As I was reading the Martyrology for today, February 21, my eyes rested on the following entry:
At Damascus, St Peter Mavimenus, who said to certain Arabs who came to him in his sickness: “Every man who does not embrace the Catholic Christian faith is damned as Mohammed, your false prophet, was” and was slain by them.
Unlike Pope Francis, who co-signed with a Moslem leader a declaration that asserts, inter alia, that God wills a plurality of religions, St Peter Mavimenus spoke the truth with simplicity and fortitude. In his words are condensed the only proper Christian attitude towards Islam: an unequivocal repudiation of its errors, which are all the more dangerous to the degree that some truths of natural religion and some fragmentary truths of revelation are mingled in with them. The assertion to which Francis placed his signature is erroneous and heretical, as Dr John Lamont and Bishop Athanasius Schneider have shown.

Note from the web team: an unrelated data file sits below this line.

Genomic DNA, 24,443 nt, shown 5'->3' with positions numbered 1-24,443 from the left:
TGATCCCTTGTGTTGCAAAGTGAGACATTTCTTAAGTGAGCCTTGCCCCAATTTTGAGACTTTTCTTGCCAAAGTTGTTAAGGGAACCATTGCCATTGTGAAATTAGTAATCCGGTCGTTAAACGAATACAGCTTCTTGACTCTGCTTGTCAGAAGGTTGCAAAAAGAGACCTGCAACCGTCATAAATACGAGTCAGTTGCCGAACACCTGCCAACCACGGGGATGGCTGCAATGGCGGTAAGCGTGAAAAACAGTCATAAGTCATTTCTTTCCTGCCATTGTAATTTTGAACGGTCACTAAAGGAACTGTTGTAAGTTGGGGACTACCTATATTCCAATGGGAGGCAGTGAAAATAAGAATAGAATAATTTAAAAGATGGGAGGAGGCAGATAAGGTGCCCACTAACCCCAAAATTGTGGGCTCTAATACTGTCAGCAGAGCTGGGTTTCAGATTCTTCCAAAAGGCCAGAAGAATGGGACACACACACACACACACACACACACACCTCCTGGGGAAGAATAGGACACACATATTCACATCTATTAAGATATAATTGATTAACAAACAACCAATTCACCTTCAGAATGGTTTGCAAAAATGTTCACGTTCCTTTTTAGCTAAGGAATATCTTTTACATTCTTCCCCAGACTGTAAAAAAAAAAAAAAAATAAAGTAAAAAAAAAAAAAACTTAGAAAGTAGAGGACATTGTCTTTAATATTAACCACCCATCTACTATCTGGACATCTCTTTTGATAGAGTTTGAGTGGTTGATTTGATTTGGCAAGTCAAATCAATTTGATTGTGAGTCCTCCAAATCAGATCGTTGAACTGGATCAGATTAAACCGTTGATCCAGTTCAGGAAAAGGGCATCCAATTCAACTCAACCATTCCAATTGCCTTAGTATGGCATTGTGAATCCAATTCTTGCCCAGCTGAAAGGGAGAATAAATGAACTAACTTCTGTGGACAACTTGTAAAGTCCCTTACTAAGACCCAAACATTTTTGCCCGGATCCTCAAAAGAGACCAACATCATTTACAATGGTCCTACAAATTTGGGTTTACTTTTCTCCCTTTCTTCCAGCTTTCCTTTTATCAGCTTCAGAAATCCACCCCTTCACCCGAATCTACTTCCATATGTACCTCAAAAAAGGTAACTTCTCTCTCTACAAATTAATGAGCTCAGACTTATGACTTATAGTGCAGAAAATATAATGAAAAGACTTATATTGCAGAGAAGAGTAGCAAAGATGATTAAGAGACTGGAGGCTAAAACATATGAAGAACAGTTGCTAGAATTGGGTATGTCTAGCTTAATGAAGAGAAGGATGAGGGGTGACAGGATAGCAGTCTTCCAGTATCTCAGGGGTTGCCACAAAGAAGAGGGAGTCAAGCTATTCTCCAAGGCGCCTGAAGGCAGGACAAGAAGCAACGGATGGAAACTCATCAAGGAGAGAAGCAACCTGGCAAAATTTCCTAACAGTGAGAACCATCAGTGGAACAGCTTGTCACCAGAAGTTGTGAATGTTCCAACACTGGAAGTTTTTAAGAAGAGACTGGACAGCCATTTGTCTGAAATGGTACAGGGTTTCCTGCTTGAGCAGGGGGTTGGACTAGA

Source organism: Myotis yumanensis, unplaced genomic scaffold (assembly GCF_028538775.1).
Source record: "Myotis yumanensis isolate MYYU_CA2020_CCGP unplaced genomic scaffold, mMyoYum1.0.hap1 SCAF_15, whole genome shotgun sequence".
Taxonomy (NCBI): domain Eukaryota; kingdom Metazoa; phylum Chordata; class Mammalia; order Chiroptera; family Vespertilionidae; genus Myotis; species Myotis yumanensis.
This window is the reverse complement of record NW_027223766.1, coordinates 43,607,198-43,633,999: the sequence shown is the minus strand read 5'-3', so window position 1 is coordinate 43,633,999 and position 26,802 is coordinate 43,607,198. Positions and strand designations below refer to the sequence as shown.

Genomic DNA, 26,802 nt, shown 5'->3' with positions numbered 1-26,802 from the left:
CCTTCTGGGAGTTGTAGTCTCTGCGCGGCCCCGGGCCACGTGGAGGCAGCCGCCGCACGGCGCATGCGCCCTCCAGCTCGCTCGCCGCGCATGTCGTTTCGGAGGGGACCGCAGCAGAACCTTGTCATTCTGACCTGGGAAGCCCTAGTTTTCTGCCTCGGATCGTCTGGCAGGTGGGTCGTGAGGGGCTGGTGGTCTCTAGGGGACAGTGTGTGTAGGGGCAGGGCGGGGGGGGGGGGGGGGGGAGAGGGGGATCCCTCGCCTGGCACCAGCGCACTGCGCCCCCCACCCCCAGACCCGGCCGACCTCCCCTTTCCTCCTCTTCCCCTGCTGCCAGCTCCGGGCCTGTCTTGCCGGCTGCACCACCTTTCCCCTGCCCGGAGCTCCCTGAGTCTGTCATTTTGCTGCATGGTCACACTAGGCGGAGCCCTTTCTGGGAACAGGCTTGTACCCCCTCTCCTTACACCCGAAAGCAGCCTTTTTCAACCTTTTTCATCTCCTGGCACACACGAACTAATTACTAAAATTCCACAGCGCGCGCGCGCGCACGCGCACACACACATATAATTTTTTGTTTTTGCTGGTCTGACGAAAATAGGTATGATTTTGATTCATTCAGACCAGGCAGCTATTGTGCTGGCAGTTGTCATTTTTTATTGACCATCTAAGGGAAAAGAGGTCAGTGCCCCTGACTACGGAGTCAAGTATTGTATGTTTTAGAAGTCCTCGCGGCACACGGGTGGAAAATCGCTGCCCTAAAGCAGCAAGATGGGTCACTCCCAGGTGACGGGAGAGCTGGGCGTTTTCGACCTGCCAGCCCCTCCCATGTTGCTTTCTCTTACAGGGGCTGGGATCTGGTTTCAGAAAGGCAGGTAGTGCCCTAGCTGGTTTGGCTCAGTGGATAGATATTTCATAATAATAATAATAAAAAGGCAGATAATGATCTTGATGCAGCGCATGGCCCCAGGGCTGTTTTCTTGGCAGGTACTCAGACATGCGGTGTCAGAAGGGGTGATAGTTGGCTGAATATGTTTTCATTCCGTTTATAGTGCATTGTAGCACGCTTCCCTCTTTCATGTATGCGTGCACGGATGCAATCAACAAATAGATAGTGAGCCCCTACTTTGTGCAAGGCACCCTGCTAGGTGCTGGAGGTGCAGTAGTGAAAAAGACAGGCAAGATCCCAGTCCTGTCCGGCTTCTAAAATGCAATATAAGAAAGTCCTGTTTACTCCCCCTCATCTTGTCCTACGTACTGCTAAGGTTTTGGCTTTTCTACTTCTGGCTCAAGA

This is far from being the sole passage in the old Martyrology that proclaims the eternal enmity between Catholics and Muslims. Indeed, every month of the yearbrings its reminders. The Church traditionally commemorates Catholic martyrs to Islam on January 14, January 16, February 19, March 11, March 15, April 17, April 18, May 16, June 5, June 7, June 13, June 26, June 28, July 11, July 16, July 19, July 20, July 22, July 27, August 6, August 20, September 15, September 19, September 27, October 10, October 11, October 22, November 6, November 24, and December 17. Still other entries speak of Catholics who resisted the Saracens or the Arabs but did not lose their heads for it.
Here are some examples of the entries to be found in the old Martyrology:
In Morocco, Africa, the passion of five proto-martyrs of the Order of Friars Minor, namely, Berard, Peter and Otho, priests, and Accursius and Adjutus, lay-brethren; for preaching the Catholic faith and because of their rejection of Mohammedan Law, after divers torments and mockeries, were beheaded by the Saracen king. (January 16)